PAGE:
By Frank Langfitt
At a town hall meeting here last night on U.S. foreign policy, a former Pentagon spokesman and a Syrian scholar found much to criticize not only in the Bush administration’s war on terror, but also in the Islamic world and the underlying causes of terrorism there.
The United States cannot improve relations with Muslims while it continues to kill them in Iraq, said former Pentagon spokesman Kenneth Bacon, who urged the United States to develop the kind of coherent, long-term strategy for fighting terrorism that it did to defeat communism during the Cold War.
Many of the problems affecting Muslim societies today are rooted in centuries of intellectual stagnation, said Syrian social analyst Ammar Abdulhamid, who noted that Muslims must learn to accommodate modernization and catch up to the West as quickly as possible.
Bacon and Abdulhamid spoke as part of a panel at the Johns Hopkins University focusing on one of the most challenging questions of our time: What should U.S. foreign policy be toward the Muslim world in the era of global terrorism?
Bacon, assistant secretary of defense for public affairs in the Clinton administration, led off by criticizing U.S. policies toward the Islamic world as “incoherent.” He said the United States is seen by most Muslims as siding with Israel against the Palestinians.
“It’s going to be extremely difficult for us to have any reconciliation with the Islamic world as long as we are perceived to be occupying Islamic countries and killing Islamic people,” Bacon told an audience of about 80 people, mostly students.
Bacon said many Muslims see America’s Middle East policy, including its support for authoritarian regimes, as hypocritical, and polls show rock-bottom ratings for the U.S. in the Muslim world.
Abdulhamid, a novelist and visiting fellow at the Brookings Institution, a Washington think tank, agreed with much of what Bacon said but took a different tack, focusing on underlying problems in Muslim society that he said have contributed to terrorist violence. Abdulhamid pointed to what he called centuries of “intellectual stagnation” that have left many Muslims unprepared for and resentful of modernization’s onslaught.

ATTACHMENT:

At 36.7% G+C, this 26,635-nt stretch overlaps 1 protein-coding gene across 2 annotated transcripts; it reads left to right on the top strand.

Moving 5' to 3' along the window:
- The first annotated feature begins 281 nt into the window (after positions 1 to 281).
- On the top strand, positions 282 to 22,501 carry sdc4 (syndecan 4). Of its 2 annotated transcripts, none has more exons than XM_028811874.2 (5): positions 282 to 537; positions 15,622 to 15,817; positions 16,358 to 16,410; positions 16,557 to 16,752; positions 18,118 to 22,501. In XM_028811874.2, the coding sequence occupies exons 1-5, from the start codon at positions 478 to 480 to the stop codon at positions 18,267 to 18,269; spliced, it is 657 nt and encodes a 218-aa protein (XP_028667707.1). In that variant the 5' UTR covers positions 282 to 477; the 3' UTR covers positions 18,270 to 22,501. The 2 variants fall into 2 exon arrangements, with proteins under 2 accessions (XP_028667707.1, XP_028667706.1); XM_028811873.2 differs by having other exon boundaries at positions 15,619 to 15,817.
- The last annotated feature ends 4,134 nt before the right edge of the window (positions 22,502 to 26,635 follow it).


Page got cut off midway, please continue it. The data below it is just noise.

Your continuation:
“Why do Muslims feel humiliated?” Abdulhamid asked. “We are supposed to be at the center of the universe, and here we are at the margins of it. For 500 years, we have not contributed to human progress.”
But Abdulhamid also asked Americans to appreciate the speed with which traditional Muslims are being forced to confront change. The West, he noted, had centuries to develop democracy, go through the Industrial Revolution and grapple with issues such as gender equality – challenges that many in the Muslim world must confront in a much shorter period.
“The West never had to go through this,” he said. “You had time; we didn’t.”
Yesterday’s discussion is among more than 30 town hall meetings over the next month at campuses around the country in a series titled “Hope not Hate.” Sponsored by Americans for Informed Democracy, a nonpartisan young-leadership organization, they are designed to commemorate 9/11.
Marissa Lowman, a Hopkins senior who organized the session, said her goal was to get more students thinking about U.S. foreign policy. Lowman said she was inspired in part by her experience last year studying in Germany, where she became acutely aware of European opposition to the Iraq war and other U.S. policies overseas. Lowman said that despite Hopkins’ national reputation for study in foreign affairs, many students aren’t engaged.
“Even though there are a lot of I.R. [International Relations] majors, it doesn’t seem as if there is a large community to discuss international issues,” said Lowman, 20, a German and creative writing major.
Another town hall meeting is scheduled for 2 p.m. tomorrow in the Grand Ballroom at the University of Maryland, College Park. Among the speakers will be Shibley Telhami, a UM professor and analyst on Islamic radicalism.
Copyright © 2004, The Baltimore Sun